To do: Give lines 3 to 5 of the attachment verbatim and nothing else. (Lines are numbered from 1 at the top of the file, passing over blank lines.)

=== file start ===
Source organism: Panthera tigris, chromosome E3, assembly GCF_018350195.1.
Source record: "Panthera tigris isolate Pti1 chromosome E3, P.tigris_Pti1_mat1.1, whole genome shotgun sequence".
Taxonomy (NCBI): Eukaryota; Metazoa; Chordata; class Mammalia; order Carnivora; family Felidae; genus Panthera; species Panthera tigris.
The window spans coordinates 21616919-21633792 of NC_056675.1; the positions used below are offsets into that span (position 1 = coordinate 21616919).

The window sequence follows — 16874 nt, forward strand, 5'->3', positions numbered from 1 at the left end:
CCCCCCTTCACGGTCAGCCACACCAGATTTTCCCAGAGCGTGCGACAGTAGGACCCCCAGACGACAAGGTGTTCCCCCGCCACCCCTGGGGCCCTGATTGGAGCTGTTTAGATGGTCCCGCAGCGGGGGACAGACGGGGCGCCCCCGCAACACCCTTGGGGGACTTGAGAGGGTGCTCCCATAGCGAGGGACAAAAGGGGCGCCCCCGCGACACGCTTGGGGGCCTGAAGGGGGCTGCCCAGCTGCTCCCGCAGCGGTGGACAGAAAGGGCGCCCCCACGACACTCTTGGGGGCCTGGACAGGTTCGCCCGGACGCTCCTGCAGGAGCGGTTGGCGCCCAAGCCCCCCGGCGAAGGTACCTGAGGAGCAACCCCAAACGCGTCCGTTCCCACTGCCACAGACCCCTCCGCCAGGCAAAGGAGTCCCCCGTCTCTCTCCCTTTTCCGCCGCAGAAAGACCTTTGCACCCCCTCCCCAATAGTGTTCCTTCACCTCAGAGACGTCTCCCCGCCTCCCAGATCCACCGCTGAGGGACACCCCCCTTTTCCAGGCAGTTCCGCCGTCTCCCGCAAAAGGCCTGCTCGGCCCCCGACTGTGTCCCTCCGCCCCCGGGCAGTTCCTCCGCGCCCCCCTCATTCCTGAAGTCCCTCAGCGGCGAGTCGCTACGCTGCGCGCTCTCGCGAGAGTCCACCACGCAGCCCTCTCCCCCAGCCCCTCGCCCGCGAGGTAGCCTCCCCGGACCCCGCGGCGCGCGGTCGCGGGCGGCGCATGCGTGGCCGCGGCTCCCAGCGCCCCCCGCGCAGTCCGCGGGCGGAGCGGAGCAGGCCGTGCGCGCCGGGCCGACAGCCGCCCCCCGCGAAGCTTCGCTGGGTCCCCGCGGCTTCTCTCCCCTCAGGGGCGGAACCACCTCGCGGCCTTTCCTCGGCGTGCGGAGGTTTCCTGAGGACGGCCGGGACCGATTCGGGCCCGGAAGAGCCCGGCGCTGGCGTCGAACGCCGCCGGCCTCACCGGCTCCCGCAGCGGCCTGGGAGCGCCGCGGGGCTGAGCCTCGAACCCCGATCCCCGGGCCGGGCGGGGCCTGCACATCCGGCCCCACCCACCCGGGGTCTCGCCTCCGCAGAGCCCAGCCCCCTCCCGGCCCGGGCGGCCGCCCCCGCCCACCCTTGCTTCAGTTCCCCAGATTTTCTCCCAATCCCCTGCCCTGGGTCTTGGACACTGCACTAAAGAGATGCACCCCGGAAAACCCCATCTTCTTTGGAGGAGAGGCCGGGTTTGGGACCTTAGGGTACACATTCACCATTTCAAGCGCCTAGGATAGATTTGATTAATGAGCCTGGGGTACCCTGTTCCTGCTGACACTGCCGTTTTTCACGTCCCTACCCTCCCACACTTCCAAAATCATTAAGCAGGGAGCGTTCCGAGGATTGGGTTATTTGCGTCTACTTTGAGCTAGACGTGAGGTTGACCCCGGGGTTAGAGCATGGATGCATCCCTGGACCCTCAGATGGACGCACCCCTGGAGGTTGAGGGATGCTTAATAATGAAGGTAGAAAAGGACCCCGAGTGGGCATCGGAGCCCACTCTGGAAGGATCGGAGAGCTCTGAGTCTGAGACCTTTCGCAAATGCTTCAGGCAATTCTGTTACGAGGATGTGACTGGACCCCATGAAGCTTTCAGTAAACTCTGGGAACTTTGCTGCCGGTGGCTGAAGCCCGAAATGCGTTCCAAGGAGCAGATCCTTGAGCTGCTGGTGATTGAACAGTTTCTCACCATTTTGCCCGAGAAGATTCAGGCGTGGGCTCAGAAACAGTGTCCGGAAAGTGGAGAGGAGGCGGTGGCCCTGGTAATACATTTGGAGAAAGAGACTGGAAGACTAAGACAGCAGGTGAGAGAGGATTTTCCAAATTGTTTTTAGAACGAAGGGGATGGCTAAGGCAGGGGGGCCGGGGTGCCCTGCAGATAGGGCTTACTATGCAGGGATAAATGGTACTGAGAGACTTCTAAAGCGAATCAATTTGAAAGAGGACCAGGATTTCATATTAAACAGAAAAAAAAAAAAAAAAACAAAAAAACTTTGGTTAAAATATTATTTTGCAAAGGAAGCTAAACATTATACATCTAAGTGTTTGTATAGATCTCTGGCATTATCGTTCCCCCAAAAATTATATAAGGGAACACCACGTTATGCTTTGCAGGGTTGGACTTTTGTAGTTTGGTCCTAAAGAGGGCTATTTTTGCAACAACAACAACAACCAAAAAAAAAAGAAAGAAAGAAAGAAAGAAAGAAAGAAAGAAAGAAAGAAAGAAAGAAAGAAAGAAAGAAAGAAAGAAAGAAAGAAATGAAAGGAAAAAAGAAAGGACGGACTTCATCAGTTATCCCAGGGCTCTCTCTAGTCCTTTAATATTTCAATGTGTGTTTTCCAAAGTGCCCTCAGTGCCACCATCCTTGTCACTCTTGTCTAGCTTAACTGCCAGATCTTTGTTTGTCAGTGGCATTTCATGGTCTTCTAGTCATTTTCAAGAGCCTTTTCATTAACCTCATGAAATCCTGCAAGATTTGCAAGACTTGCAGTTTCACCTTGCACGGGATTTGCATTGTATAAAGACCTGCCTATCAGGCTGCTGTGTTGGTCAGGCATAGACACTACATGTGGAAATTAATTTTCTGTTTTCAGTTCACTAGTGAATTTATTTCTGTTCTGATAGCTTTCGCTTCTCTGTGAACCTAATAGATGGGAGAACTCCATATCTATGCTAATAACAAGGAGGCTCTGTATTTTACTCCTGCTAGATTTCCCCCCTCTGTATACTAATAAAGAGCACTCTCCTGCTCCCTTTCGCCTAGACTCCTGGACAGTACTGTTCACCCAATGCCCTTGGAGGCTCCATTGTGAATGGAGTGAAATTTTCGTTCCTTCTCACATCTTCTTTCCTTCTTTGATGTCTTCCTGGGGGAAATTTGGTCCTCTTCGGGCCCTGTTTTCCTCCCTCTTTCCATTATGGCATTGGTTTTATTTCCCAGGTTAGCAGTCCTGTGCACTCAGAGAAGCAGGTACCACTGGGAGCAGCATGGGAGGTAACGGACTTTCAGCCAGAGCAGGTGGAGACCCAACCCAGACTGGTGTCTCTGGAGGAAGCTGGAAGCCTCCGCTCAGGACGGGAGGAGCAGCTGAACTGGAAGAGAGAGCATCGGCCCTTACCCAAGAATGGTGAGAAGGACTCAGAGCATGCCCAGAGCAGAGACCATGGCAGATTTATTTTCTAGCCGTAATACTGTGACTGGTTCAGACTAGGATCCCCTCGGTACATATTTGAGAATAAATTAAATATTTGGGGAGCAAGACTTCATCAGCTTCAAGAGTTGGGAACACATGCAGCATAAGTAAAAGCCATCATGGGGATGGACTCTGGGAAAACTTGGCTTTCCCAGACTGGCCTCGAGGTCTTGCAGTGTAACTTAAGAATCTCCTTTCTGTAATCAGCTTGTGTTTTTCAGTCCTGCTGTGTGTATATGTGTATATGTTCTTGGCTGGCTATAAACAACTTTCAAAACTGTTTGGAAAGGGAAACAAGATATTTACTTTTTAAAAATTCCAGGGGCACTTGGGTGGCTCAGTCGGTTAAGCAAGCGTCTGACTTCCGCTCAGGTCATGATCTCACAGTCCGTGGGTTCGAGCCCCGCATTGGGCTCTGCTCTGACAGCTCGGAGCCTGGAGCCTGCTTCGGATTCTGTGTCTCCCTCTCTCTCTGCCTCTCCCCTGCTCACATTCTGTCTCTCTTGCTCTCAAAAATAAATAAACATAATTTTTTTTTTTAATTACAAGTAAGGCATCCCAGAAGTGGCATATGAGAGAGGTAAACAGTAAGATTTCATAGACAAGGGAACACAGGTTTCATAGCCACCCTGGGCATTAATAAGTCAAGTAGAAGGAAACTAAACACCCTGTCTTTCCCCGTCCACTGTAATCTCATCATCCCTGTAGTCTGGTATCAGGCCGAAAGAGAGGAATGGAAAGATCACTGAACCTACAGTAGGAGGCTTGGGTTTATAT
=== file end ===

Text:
Taxonomy (NCBI): Eukaryota; Metazoa; Chordata; class Mammalia; order Carnivora; family Felidae; genus Panthera; species Panthera tigris.
The window spans coordinates 21616919-21633792 of NC_056675.1; the positions used below are offsets into that span (position 1 = coordinate 21616919).

The window sequence follows — 16874 nt, forward strand, 5'->3', positions numbered from 1 at the left end: